The political economy of federalism in Nigeria
Babalola, D. 2019. The political economy of federalism in Nigeria. Palgrave Macmillan.
Nigeria’s federal system is shaped by the country’s political economy,which predominantly revolves around oil rents. The central feature of Nigeria’s political economy is the convoluted relationship between oil and the state. This book, therefore, brings to the fore the intrinsic link between oil resources and the country’s practice of federalism. The federal government oversees the distribution of centrally generated oil revenue. The desire to operate an efficient federal system has often resulted in the adoption of several fiscal principles dictated by a combination of factors, yet the federal system has continuously come under attack from ethno-regional groups. The main argument in this book is that the inability of the federal government to distribute the oil wealth fairly is the main source of the dysfunctional character of the federal system. The colonial legacy of the Federation, the complex ethnic diversity, long years of military rule and ingrained corruption have combined to bring about this verdict. None of these individual factors can be completely ignored in explaining this failure, because they interact in a complicated fashion such that it is difficult to untangle them. The Nigerian federal system is largely flawed and is in serious need of reforms. A political restructuring of the oil-rich federation in ways that would grant the sub-national units some real fiscal autonomy would be a useful reform that might ultimately provide a cure to the ailing federal system.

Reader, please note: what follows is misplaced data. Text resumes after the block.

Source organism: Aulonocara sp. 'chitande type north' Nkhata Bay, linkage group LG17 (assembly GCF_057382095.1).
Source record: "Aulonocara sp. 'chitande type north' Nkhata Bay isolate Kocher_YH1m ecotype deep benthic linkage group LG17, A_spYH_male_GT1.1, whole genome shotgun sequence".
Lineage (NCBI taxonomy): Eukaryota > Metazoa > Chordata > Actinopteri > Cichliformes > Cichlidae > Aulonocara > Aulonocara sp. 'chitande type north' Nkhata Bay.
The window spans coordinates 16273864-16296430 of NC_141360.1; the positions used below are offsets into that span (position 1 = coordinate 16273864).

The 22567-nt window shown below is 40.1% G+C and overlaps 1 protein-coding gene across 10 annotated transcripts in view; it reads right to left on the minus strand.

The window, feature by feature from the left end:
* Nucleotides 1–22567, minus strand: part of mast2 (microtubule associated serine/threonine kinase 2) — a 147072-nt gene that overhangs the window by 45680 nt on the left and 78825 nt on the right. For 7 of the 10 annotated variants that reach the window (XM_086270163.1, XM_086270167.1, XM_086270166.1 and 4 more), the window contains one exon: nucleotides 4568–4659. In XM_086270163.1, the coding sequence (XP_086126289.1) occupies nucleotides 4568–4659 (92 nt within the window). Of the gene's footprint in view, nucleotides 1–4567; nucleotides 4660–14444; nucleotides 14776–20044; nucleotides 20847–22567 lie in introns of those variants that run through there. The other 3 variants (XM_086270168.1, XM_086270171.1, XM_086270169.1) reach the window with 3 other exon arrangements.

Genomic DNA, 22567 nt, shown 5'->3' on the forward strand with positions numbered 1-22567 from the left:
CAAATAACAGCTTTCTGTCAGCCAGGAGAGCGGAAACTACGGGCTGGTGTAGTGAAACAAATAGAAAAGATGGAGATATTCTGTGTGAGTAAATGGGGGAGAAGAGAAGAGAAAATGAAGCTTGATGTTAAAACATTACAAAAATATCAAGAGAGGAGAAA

|Publication process dates|
|Deposited||07 May 2020|
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